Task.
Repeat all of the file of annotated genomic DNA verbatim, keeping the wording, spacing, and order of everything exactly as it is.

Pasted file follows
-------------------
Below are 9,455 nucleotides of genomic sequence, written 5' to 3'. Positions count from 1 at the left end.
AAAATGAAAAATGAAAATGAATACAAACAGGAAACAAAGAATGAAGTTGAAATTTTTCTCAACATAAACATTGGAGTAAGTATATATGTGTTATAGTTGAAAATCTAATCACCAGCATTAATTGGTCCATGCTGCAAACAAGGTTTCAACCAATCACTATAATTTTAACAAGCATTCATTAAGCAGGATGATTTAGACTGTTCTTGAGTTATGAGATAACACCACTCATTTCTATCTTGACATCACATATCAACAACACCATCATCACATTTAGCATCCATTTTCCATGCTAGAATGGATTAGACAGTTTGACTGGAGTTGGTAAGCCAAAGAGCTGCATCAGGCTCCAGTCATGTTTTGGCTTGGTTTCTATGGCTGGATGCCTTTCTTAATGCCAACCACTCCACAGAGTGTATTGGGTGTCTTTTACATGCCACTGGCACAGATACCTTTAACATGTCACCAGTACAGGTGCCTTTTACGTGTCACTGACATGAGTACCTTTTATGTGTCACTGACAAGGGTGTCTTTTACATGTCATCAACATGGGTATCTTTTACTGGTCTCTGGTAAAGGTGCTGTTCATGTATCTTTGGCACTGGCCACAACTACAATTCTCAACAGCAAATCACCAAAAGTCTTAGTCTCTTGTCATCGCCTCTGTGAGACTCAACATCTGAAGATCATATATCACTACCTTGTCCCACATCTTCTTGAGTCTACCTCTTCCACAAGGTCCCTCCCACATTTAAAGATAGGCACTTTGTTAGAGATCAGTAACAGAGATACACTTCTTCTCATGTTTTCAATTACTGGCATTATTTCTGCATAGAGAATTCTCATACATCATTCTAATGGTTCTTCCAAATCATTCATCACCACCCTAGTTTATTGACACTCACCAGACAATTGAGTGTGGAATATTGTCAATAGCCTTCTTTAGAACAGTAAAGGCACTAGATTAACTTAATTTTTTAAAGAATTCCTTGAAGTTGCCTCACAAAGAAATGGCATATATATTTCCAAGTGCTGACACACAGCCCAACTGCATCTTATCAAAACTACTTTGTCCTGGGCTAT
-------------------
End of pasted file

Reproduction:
Below are 9,455 nucleotides of genomic sequence, written 5' to 3'. Positions count from 1 at the left end.
AAAATGAAAAATGAAAATGAATACAAACAGGAAACAAAGAATGAAGTTGAAATTTTTCTCAACATAAACATTGGAGTAAGTATATATGTGTTATAGTTGAAAATCTAATCACCAGCATTAATTGGTCCATGCTGCAAACAAGGTTTCAACCAATCACTATAATTTTAACAAGCATTCATTAAGCAGGATGATTTAGACTGTTCTTGAGTTATGAGATAACACCACTCATTTCTATCTTGACATCACATATCAACAACACCATCATCACATTTAGCATCCATTTTCCATGCTAGAATGGATTAGACAGTTTGACTGGAGTTGGTAAGCCAAAGAGCTGCATCAGGCTCCAGTCATGTTTTGGCTTGGTTTCTATGGCTGGATGCCTTTCTTAATGCCAACCACTCCACAGAGTGTATTGGGTGTCTTTTACATGCCACTGGCACAGATACCTTTAACATGTCACCAGTACAGGTGCCTTTTACGTGTCACTGACATGAGTACCTTTTATGTGTCACTGACAAGGGTGTCTTTTACATGTCATCAACATGGGTATCTTTTACTGGTCTCTGGTAAAGGTGCTGTTCATGTATCTTTGGCACTGGCCACAACTACAATTCTCAACAGCAAATCACCAAAAGTCTTAGTCTCTTGTCATCGCCTCTGTGAGACTCAACATCTGAAGATCATATATCACTACCTTGTCCCACATCTTCTTGAGTCTACCTCTTCCACAAGGTCCCTCCCACATTTAAAGATAGGCACTTTGTTAGAGATCAGTAACAGAGATACACTTCTTCTCATGTTTTCAATTACTGGCATTATTTCTGCATAGAGAATTCTCATACATCATTCTAATGGTTCTTCCAAATCATTCATCACCACCCTAGTTTATTGACACTCACCAGACAATTGAGTGTGGAATATTGTCAATAGCCTTCTTTAGAACAGTAAAGGCACTAGATTAACTTAATTTTTTAAAGAATTCCTTGAAGTTGCCTCACAAAGAAATGGCATATATATTTCCAAGTGCTGACACACAGCCCAACTGCATCTTATCAAAACTACTTTGTCCTGGGCTAT